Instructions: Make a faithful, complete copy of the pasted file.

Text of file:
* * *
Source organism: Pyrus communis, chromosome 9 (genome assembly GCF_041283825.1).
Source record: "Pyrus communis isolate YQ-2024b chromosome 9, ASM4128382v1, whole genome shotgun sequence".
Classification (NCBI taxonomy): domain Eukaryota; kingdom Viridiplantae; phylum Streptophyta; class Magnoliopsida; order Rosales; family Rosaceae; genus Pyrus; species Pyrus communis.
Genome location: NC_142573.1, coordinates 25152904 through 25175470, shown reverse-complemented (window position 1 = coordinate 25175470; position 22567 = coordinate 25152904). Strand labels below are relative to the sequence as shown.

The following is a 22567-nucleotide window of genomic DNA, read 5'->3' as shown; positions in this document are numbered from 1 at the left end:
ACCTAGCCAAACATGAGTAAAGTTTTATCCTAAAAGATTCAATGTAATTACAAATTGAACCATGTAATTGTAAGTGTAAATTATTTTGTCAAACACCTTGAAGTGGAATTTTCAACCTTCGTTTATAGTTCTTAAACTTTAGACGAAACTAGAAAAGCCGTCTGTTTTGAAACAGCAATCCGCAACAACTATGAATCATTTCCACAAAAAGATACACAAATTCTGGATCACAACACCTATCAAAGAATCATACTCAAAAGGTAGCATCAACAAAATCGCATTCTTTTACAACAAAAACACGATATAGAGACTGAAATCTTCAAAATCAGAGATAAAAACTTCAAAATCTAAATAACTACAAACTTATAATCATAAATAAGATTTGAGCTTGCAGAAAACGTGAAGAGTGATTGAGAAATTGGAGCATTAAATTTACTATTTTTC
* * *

Source organism: Pyrus communis, chromosome 9 (genome assembly GCF_041283825.1).
Source record: "Pyrus communis isolate YQ-2024b chromosome 9, ASM4128382v1, whole genome shotgun sequence".
Classification (NCBI taxonomy): domain Eukaryota; kingdom Viridiplantae; phylum Streptophyta; class Magnoliopsida; order Rosales; family Rosaceae; genus Pyrus; species Pyrus communis.
Genome location: NC_142573.1, coordinates 25152904 through 25175470, shown reverse-complemented (window position 1 = coordinate 25175470; position 22567 = coordinate 25152904). Strand labels below are relative to the sequence as shown.

The following is a 22567-nucleotide window of genomic DNA, read 5'->3' as shown; positions in this document are numbered from 1 at the left end:
ACCTAGCCAAACATGAGTAAAGTTTTATCCTAAAAGATTCAATGTAATTACAAATTGAACCATGTAATTGTAAGTGTAAATTATTTTGTCAAACACCTTGAAGTGGAATTTTCAACCTTCGTTTATAGTTCTTAAACTTTAGACGAAACTAGAAAAGCCGTCTGTTTTGAAACAGCAATCCGCAACAACTATGAATCATTTCCACAAAAAGATACACAAATTCTGGATCACAACACCTATCAAAGAATCATACTCAAAAGGTAGCATCAACAAAATCGCATTCTTTTACAACAAAAACACGATATAGAGACTGAAATCTTCAAAATCAGAGATAAAAACTTCAAAATCTAAATAACTACAAACTTATAATCATAAATAAGATTTGAGCTTGCAGAAAACGTGAAGAGTGATTGAGAAATTGGAGCATTAAATTTACTATTTTTC